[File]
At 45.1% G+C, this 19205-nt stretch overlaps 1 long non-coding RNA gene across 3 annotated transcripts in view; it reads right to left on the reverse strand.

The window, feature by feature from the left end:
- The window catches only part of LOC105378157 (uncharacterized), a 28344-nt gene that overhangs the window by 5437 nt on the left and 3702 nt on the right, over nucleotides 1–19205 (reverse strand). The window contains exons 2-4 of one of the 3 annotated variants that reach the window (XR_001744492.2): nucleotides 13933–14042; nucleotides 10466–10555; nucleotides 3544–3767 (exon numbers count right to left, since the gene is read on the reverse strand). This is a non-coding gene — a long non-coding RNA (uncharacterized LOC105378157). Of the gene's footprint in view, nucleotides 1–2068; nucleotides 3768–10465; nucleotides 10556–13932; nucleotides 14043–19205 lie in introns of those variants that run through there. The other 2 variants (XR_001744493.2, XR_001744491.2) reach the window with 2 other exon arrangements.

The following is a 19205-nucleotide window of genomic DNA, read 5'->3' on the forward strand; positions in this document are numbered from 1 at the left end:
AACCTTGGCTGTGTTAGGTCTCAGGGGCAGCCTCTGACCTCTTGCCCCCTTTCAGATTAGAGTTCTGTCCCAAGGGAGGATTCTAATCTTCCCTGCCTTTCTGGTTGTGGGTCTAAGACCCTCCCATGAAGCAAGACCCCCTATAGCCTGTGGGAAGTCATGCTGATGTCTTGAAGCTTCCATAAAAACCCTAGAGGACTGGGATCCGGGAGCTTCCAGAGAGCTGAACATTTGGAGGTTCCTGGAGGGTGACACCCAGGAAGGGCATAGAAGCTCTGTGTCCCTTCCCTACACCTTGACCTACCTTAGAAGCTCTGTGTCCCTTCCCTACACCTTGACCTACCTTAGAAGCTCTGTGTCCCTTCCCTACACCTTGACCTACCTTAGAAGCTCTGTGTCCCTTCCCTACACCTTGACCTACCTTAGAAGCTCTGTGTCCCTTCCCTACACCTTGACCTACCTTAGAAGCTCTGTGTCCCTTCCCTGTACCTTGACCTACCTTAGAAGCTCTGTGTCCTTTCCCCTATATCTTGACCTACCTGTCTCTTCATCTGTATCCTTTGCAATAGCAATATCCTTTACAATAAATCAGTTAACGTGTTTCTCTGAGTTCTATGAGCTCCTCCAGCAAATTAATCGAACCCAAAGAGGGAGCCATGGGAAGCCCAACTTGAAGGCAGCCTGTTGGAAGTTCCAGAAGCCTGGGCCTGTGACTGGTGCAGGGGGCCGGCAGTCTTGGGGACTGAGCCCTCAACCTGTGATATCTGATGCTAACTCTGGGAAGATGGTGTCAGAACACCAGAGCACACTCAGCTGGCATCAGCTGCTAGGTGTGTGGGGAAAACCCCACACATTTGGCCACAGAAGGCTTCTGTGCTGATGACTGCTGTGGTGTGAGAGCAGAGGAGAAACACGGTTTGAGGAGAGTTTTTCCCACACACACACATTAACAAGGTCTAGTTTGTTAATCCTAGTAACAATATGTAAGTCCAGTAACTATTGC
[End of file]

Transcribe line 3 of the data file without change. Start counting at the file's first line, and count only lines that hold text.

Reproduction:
- The window catches only part of LOC105378157 (uncharacterized), a 28344-nt gene that overhangs the window by 5437 nt on the left and 3702 nt on the right, over nucleotides 1–19205 (reverse strand). The window contains exons 2-4 of one of the 3 annotated variants that reach the window (XR_001744492.2): nucleotides 13933–14042; nucleotides 10466–10555; nucleotides 3544–3767 (exon numbers count right to left, since the gene is read on the reverse strand). This is a non-coding gene — a long non-coding RNA (uncharacterized LOC105378157). Of the gene's footprint in view, nucleotides 1–2068; nucleotides 3768–10465; nucleotides 10556–13932; nucleotides 14043–19205 lie in introns of those variants that run through there. The other 2 variants (XR_001744493.2, XR_001744491.2) reach the window with 2 other exon arrangements.